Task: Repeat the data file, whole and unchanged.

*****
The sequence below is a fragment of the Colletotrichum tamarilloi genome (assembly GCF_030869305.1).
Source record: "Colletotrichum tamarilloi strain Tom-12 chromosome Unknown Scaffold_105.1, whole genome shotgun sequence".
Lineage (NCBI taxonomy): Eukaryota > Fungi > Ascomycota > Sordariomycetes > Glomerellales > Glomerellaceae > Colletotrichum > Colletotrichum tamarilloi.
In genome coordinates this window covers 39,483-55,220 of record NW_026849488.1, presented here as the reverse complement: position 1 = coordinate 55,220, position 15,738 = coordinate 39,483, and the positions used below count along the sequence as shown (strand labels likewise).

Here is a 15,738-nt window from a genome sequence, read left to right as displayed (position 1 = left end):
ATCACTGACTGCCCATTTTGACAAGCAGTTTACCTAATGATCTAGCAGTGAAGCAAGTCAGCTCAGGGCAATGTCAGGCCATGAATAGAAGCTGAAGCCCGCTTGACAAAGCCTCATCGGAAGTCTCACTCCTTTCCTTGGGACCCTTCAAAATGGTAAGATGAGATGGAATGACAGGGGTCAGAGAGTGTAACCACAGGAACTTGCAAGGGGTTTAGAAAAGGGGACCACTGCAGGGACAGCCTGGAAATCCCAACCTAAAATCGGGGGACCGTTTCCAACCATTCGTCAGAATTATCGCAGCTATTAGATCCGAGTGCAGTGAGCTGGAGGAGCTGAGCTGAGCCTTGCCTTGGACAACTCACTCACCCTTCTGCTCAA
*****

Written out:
The sequence below is a fragment of the Colletotrichum tamarilloi genome (assembly GCF_030869305.1).
Source record: "Colletotrichum tamarilloi strain Tom-12 chromosome Unknown Scaffold_105.1, whole genome shotgun sequence".
Lineage (NCBI taxonomy): Eukaryota > Fungi > Ascomycota > Sordariomycetes > Glomerellales > Glomerellaceae > Colletotrichum > Colletotrichum tamarilloi.
In genome coordinates this window covers 39,483-55,220 of record NW_026849488.1, presented here as the reverse complement: position 1 = coordinate 55,220, position 15,738 = coordinate 39,483, and the positions used below count along the sequence as shown (strand labels likewise).

Here is a 15,738-nt window from a genome sequence, read left to right as displayed (position 1 = left end):
ATCACTGACTGCCCATTTTGACAAGCAGTTTACCTAATGATCTAGCAGTGAAGCAAGTCAGCTCAGGGCAATGTCAGGCCATGAATAGAAGCTGAAGCCCGCTTGACAAAGCCTCATCGGAAGTCTCACTCCTTTCCTTGGGACCCTTCAAAATGGTAAGATGAGATGGAATGACAGGGGTCAGAGAGTGTAACCACAGGAACTTGCAAGGGGTTTAGAAAAGGGGACCACTGCAGGGACAGCCTGGAAATCCCAACCTAAAATCGGGGGACCGTTTCCAACCATTCGTCAGAATTATCGCAGCTATTAGATCCGAGTGCAGTGAGCTGGAGGAGCTGAGCTGAGCCTTGCCTTGGACAACTCACTCACCCTTCTGCTCAA